As a youth, I once was among a group of people who – for reasons too dreary to go into – had to fill in a questionnaire which included, “do you eat your food with gusto?”
Among our number, there was one who was puzzled, imagining gusto to be some form of savoury sauce. More recently, after visiting restaurant Gusto in Plovdiv, I read on their website that “gusto” is slang in that city for “having a good time”.
In spite of my long acquaintance with Plovdiv, I had not heard this before, and asked one well-qualified to pronounce on such matters whether it was true. And indeed it is.
But how is the restaurant?
With friends and family, many visits have been made there in recent years, and on one recent weekend, two on consecutive nights.
Gusto styles itself a restaurant offering Mediterranean-style cuisine and justly boasts of its central location, technically on Otets Paisii Street but close to a very popular corner of Plovdiv’s main shopping street. There is something of an Italianate feel to the place, perhaps in the hues of the décor, perhaps that more than once that language has been heard being spoken by other clientele.
As a matter of habit, I opened with the Horiatiki Greek-style salad, accompanied by a large rakiya (life is too short for small ones, and I would not be driving) which arrived promptly enough; on both occasions, when I ordered my full meal on arrival, I was asked the timeframe I would prefer for the main dish to arrive – in many places these days, that Bulgarian habit of yore, of everything arriving at once or in the wrong order, seems to have been knocked on the head.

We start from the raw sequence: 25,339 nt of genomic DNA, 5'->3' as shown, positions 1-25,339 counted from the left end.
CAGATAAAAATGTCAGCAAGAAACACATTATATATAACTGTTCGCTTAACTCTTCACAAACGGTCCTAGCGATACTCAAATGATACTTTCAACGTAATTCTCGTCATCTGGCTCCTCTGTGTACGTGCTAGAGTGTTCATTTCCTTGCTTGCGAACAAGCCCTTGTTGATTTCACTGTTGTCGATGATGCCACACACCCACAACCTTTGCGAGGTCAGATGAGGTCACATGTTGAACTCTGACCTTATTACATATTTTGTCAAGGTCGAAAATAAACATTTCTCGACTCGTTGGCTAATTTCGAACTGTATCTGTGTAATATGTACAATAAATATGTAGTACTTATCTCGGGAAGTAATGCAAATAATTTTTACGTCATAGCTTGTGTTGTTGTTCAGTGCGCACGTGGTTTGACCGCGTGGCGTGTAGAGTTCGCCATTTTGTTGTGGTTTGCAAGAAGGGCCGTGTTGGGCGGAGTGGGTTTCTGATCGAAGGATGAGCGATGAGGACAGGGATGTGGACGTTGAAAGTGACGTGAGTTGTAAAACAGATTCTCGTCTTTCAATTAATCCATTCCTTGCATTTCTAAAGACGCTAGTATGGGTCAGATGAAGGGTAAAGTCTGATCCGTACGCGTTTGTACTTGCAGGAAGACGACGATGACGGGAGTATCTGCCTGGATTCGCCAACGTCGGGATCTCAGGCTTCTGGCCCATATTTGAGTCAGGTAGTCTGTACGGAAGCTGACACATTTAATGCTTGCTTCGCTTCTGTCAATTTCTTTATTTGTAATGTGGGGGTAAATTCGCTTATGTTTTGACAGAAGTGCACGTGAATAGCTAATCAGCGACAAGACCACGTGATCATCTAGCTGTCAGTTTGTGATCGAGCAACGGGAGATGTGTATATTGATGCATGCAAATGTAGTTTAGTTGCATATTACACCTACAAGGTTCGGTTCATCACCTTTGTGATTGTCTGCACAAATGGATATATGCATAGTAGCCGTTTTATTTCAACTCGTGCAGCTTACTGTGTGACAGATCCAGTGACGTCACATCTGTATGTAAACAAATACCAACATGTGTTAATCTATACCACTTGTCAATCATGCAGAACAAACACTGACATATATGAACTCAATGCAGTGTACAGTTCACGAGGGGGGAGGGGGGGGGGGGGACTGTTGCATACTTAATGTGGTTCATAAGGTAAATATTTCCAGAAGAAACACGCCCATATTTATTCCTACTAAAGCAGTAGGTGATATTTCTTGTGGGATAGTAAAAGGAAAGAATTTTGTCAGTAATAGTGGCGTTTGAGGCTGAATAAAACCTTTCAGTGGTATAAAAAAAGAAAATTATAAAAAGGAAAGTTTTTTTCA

Foregoing ordering a favourite, the Bruschetta “Al Palmidoro”, to accompany the opener – in spite of happy associations with it on all but one occasion a few years ago, when the bread was a little elderly for respectable company – I lingered in conversation as my companion and I gazed on the passing parade.
That Saturday, my companion – all of 11 – insisted it was pizza night; she opted for the margarita and I the Hawaii (hold the ham).
Pizza sizes run to the large in scale, but at least the menu warns in advance – the smaller is 450g and the larger, 550g. A word to the owners: invest in some larger plates; my large pizza teetered slightly over the bounds of the crockery.
On both recent nights, torrential rain that made hotfooting it away with even the hottest of feet impossible was also a nice excuse to indulge in the dessert offerings. On the Friday night, it was crème brulee all round, and suffice to say, they got the crust right, which few in Bulgaria do; on the Saturday; my young companion opted eagerly for the chocolate soufflé (effectively a baked pudding) and I the Ice Cream Tutti-Frutti. As to the latter, it was fortunate that I had a member of a family with a sweet-toothed tradition to help me out.
For those who do not speak Bulgarian, it seems that at least some of the staff can, though my ordering was done in Bulgarian. With drinks and tips, each meal came in at about 20 leva a head, much less for those not consuming alcohol.
26 Otets Paisii Street, Plovdiv
Telephone: (+359) 32 623 711.
Restaurant reviews by The Sofia Globe are written after at least two visits. Reviewers do not announce themselves in advance or identify themselves during the meal. No form of payment is solicited or accepted from the restaurant.